The (Not So Super) SonicsFEBRUARY 16, 2008
- The Seattle SuperSonics watch a lead dwindle.
- (Domenic Centofanti/Getty Images)
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- SuperSonic Soul
- Sonics Central
- The Seattle SuperSonics
- History of the Seattle SuperSonics on Wikipedia
- Sonics Guy (You Tube)
More From John Moe
"I would like to think I'm a Sonics fan."
That's something you don't often hear a die-hard fan say about his favorite team. Paul Merrill grew up with the Seattle SuperSonics and writes a blog about the team.
Paul's the biggest Sonics fan I know, but he isn't sure what he is anymore. "I'm not sure if the team playing right now is the Sonics. They might be the Oklahoma City Bombers. You know, I don't know who this team is out there."
Granted, Seattle is a city more prone to angst and self-analysis than most--all that coffee and rain. But there is a mood among basketball fans that stands in stark contrast to the raw, screaming energy that's supposed to accompany sports fandom. It's a darker mood brought about by the 2006 sale of the team to a group of Oklahoma investors.
"Right now it's in court. The Sonics have applied to the NBA to move to Oklahoma City. But they have a lease at Key Arena through 2010," says Seth Kolloen. He's the executive editor of the magazine Sports Northwest, and, like most locally born men, a lifelong Sonics fan. "It's a question of when they'll get to move the team. Will they get to move the team after this year? Not likely. After next year? Probably."
What's heartbreaking for fans is that in this fight, the bad guys, the guys who want to take away the team, are referred to as The Sonics, the same name of the team the fans have loved for over 40 years. Continuing to buy tickets puts money in those owners' pockets. But to walk away from the team violates the way you've been living as a fan for your whole life. You can't cheer. It feels wrong to boo, and you're too passionate to simply stop caring.
Seth Kolloen is trying another approach. "I've sort of slowly been shifting my affiliation down south to the Blazers, which is Portland. I realize that if the Sonics leave, then the Blazers are our area's NBA team. So the eye that I would normally keep on the Sonics, that eye is really looking at Portland right now."
So, as his marriage crumbles, he's checking out the neighbor. Thing is, the neighbor is a better match. The Portland Trailblazers are owned by a Seattleite billionaire. They have two starters from Seattle high schools, and their coach is a guy who spent his entire playing career with the Sonics. But the Blazers are also the Sonics' arch-rival, making it all seem so wrong and so right.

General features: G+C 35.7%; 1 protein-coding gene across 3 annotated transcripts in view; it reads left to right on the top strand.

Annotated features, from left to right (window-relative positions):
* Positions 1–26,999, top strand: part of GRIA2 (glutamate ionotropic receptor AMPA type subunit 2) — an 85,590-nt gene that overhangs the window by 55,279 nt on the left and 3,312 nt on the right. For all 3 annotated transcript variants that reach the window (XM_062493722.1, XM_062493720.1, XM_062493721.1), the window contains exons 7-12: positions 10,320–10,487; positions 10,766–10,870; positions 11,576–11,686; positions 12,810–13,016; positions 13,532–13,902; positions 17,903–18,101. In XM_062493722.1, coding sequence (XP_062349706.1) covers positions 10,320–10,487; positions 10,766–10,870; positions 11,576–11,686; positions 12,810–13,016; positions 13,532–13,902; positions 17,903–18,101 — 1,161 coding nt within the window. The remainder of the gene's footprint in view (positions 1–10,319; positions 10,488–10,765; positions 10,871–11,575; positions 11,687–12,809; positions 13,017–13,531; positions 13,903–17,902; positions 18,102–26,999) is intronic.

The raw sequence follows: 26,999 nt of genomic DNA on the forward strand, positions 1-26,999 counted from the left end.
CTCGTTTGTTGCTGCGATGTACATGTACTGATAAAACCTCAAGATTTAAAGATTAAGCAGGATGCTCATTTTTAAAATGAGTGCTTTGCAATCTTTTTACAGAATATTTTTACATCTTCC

For some reason, the analogy of romantic love comes up a lot. "I've thought about the Sonics -- especially Kevin Durant -- as this amazing young player, as the equivalent of meeting this very attractive girl who is everything you always wanted but she might be moving out of town," says Kolloen. "So do you invest all this in her or do you just say, echh, you know? I'll go with someone who I know is going to be here."
The limbo of the Sonics is not just a personal issue either. It's also economic for Sam MacDonald. He's the general manager at Floyd's Place, a barbecue joint and sports bar near Key Arena, where the Sonics play.
"I started working here seven years ago," he says, "and when I started, this place was wall- to-wall packed on Sonics nights, especially on weekends. Our business is definitely off because of it."
MacDonald says the hardcore fans still cheer just as loud for the team, but even they seem to be carrying a weight on their shoulders. Cheering for a team that doesn't want to be your team. "All around, people want some sort of closure. They want an answer to what's going to happen with the Sonics. I don't know what's going on and I'd like to know what's happening with this."
Of course, what often ends up happening in these situations is that, yes, the team leaves. So what will happen to these conversations then? The Brooklyn Dodgers baseball team moved to Los Angeles in 1958.
Michael Shapiro is a professor at Columbia University and author of "The Last Good Season," a book about the Dodgers and Brooklyn. "When the Dodgers left, what Brooklyn lost was a common topic of conversation. For six months of the year, for as long as anyone could remember, the Dodgers played baseball.
"When you took the Dodgers away, that conversation ended. The kind of conversation you'd have waiting for the bus, waiting for an elevator, waiting at the butcher shop with strangers, in a way, that really only happens when you have a team. It mattered. It made a difference," he says.
So instead of love-gone-bad, it's more like death. For now, Sonics fans are left with feelings similar to the stages of grief: denial, anger, bargaining, depression. Will they ever reach acceptance?
"No," says blogger Paul Merrill. "I don't want to accept it, because there's a crime being committed, it feels like. This guy's walking in and killing the team in front of us and dragging the corpse off to Oklahoma."
As we talked, Paul's six-year-old son, James, sat listening to his dad. I asked him who his favorite player on the Sonics was. "I like everyone in the Sonics," he said.